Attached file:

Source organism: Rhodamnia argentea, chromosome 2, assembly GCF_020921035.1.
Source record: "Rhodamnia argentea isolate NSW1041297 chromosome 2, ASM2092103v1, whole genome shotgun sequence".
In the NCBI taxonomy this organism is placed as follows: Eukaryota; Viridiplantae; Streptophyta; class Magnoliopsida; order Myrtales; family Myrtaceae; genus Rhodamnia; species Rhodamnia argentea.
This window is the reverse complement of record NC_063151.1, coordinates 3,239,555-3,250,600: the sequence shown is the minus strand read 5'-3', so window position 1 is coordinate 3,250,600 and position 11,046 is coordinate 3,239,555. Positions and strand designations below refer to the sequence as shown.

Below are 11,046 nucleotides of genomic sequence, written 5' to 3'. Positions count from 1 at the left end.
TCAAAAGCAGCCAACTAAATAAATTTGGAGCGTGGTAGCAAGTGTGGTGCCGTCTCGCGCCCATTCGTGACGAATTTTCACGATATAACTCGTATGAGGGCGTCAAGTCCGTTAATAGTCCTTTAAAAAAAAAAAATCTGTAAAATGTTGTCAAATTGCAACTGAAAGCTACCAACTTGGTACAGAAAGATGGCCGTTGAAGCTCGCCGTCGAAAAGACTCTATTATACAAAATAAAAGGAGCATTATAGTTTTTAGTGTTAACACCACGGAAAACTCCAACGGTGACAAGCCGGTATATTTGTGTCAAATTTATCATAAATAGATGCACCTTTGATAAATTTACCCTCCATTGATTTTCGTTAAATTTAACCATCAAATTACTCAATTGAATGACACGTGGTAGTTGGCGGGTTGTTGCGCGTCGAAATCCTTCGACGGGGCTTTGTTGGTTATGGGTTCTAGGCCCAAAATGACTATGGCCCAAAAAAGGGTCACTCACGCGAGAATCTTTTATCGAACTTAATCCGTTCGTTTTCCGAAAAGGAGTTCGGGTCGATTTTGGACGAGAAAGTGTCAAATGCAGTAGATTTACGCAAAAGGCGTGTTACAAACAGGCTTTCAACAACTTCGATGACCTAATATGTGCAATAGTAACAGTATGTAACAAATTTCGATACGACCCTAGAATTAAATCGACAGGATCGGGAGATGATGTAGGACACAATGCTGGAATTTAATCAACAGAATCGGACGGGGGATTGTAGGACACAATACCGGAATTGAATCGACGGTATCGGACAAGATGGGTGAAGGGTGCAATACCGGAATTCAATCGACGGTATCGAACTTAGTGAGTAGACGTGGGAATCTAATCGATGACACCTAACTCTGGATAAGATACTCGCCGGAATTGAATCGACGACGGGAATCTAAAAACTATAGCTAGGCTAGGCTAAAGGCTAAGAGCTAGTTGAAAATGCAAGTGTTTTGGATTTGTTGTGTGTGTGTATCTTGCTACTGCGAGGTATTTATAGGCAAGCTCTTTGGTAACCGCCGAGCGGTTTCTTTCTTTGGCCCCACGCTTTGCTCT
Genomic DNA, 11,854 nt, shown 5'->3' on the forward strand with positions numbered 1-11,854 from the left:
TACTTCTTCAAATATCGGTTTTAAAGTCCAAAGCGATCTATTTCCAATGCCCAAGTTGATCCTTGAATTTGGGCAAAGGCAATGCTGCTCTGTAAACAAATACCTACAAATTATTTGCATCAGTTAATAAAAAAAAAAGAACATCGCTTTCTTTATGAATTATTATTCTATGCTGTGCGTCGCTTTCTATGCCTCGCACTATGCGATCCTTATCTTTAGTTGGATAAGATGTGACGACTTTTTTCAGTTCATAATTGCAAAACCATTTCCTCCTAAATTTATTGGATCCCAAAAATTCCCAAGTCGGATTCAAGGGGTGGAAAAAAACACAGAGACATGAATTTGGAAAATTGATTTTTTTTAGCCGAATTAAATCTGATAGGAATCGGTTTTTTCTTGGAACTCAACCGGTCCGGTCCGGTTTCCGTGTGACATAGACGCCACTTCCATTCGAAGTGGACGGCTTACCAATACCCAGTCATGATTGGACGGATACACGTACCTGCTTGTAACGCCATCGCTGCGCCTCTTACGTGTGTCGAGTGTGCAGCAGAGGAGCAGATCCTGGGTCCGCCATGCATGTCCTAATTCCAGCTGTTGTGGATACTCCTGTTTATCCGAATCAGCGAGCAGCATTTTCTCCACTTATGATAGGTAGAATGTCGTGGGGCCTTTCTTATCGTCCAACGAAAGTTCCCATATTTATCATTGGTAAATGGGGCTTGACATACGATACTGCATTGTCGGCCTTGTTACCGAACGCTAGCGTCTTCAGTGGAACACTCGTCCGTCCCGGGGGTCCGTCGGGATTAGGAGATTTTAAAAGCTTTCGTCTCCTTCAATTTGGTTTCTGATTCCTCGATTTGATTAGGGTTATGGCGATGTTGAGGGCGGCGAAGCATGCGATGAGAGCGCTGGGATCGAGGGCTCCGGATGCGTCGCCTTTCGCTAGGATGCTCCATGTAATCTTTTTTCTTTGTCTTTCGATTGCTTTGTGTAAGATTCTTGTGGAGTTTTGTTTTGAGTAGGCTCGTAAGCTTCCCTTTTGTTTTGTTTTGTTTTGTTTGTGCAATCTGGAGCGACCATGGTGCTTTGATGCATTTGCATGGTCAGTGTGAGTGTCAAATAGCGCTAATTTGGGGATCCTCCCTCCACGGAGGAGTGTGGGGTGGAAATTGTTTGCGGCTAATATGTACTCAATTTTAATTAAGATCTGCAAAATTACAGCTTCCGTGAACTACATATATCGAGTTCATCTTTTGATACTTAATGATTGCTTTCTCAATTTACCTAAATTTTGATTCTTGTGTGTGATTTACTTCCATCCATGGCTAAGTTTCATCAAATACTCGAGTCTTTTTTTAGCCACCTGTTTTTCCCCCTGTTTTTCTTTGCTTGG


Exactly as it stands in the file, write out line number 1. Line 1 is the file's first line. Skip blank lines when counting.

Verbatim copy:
Source organism: Rhodamnia argentea, chromosome 2, assembly GCF_020921035.1.